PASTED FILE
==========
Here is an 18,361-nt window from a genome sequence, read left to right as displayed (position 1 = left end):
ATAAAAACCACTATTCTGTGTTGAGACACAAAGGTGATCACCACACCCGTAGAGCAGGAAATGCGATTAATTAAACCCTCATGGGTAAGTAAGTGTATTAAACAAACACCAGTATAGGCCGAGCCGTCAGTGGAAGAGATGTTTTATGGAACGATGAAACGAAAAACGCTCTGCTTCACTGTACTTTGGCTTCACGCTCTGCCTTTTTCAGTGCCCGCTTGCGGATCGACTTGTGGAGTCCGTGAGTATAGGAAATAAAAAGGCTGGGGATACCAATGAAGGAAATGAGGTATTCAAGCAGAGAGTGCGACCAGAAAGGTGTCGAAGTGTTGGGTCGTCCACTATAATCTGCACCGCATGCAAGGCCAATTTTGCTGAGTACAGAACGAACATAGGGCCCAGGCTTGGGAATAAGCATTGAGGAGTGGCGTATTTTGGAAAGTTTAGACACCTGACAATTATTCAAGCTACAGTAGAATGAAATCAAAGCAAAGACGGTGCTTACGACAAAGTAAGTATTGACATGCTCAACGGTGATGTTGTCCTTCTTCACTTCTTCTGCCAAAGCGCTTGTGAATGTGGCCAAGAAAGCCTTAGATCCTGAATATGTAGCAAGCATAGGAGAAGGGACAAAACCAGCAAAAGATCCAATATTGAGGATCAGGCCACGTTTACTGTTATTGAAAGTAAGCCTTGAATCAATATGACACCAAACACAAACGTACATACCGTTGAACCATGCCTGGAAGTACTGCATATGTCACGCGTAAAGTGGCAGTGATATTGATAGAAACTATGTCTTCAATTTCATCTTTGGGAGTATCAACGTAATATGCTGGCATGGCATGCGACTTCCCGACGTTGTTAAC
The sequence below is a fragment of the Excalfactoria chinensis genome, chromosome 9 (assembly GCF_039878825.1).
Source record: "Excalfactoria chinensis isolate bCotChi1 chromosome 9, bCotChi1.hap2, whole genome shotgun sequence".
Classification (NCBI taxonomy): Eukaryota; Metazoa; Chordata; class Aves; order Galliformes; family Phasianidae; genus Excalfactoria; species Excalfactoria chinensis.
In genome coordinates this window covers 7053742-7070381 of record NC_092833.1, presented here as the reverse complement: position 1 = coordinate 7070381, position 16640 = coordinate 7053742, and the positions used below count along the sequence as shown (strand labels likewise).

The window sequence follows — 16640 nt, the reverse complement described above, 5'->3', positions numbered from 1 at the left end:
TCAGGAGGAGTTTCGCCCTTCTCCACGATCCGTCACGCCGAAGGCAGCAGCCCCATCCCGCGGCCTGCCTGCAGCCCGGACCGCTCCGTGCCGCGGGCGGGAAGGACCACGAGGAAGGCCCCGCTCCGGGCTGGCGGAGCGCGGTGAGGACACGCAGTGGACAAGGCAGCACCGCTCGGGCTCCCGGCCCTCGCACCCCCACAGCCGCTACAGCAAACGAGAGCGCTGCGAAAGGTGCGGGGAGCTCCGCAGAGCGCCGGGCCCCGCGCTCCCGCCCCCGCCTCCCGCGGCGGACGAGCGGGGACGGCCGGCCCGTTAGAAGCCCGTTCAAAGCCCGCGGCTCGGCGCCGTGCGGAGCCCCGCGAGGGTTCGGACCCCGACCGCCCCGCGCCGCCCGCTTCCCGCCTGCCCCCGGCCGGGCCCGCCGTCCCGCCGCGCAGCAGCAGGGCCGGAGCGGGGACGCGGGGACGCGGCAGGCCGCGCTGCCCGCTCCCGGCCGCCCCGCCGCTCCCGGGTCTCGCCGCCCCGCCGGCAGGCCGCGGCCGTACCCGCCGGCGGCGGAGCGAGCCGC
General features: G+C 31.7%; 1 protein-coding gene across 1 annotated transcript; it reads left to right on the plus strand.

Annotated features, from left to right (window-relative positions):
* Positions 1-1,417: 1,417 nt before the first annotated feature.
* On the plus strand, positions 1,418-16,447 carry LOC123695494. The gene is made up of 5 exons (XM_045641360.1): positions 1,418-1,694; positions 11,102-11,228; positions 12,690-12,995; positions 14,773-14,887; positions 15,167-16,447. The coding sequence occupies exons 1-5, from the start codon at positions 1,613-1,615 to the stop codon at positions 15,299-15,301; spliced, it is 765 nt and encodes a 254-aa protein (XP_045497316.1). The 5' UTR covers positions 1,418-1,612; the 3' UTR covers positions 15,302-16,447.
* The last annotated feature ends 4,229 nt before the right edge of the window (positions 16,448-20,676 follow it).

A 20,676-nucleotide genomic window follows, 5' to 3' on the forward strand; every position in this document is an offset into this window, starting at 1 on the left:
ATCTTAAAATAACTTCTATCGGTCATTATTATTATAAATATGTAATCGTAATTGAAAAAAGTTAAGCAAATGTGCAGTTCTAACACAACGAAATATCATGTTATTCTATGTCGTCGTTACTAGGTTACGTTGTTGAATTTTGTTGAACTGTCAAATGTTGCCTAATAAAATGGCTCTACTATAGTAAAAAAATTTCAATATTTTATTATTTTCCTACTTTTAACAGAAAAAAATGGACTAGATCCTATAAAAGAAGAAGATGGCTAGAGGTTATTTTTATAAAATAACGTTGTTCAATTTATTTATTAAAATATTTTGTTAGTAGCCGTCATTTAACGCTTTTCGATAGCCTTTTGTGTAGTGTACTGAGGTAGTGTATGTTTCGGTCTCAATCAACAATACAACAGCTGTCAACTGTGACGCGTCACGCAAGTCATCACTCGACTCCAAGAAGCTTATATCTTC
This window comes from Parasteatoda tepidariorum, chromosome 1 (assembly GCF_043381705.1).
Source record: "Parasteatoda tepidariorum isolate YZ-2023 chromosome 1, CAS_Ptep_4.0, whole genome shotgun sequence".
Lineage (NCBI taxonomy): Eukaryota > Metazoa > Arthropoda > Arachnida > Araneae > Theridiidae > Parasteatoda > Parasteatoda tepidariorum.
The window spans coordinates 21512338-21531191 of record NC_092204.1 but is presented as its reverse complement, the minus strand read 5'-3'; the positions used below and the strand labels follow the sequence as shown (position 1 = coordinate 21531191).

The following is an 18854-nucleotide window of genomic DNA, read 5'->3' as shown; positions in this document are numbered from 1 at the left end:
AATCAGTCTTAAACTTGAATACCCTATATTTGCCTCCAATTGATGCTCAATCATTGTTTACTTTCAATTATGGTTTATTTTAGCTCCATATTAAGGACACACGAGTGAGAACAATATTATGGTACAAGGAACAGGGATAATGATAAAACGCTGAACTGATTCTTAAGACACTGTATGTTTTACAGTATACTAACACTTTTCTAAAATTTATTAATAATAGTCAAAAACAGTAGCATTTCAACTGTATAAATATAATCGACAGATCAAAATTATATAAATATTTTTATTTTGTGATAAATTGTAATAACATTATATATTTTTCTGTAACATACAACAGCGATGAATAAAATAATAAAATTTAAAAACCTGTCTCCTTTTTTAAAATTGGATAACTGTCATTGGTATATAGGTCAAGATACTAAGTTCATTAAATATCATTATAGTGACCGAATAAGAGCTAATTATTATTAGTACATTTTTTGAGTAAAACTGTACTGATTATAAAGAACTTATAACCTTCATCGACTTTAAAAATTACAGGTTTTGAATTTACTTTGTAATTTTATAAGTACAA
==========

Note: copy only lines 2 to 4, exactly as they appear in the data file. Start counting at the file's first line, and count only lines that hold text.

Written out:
ATAAAAACCACTATTCTGTGTTGAGACACAAAGGTGATCACCACACCCGTAGAGCAGGAAATGCGATTAATTAAACCCTCATGGGTAAGTAAGTGTATTAAACAAACACCAGTATAGGCCGAGCCGTCAGTGGAAGAGATGTTTTATGGAACGATGAAACGAAAAACGCTCTGCTTCACTGTACTTTGGCTTCACGCTCTGCCTTTTTCAGTGCCCGCTTGCGGATCGACTTGTGGAGTCCGTGAGTATAGGAAATAAAAAGGCTGGGGATACCAATGAAGGAAATGAGGTATTCAAGCAGAGAGTGCGACCAGAAAGGTGTCGAAGTGTTGGGTCGTCCACTATAATCTGCACCGCATGCAAGGCCAATTTTGCTGAGTACAGAACGAACATAGGGCCCAGGCTTGGGAATAAGCATTGAGGAGTGGCGTATTTTGGAAAGTTTAGACACCTGACAATTATTCAAGCTACAGTAGAATGAAATCAAAGCAAAGACGGTGCTTACGACAAAGTAAGTATTGACATGCTCAACGGTGATGTTGTCCTTCTTCACTTCTTCTGCCAAAGCGCTTGTGAATGTGGCCAAGAAAGCCTTAGATCCTGAATATGTAGCAAGCATAGGAGAAGGGACAAAACCAGCAAAAGATCCAATATTGAGGATCAGGCCACGTTTACTGTTATTGAAAGTAAGCCTTGAATCAATATGACACCAAACACAAACGTACATACCGTTGAACCATGCCTGGAAGTACTGCATATGTCACGCGTAAAGTGGCAGTGATATTGATAGAAACTATGTCTTCAATTTCATCTTTGGGAGTATCAACGTAATATGCTGGCATGGCATGCGACTTCCCGACGTTGTTAAC
The sequence below is a fragment of the Excalfactoria chinensis genome, chromosome 9 (assembly GCF_039878825.1).
Source record: "Excalfactoria chinensis isolate bCotChi1 chromosome 9, bCotChi1.hap2, whole genome shotgun sequence".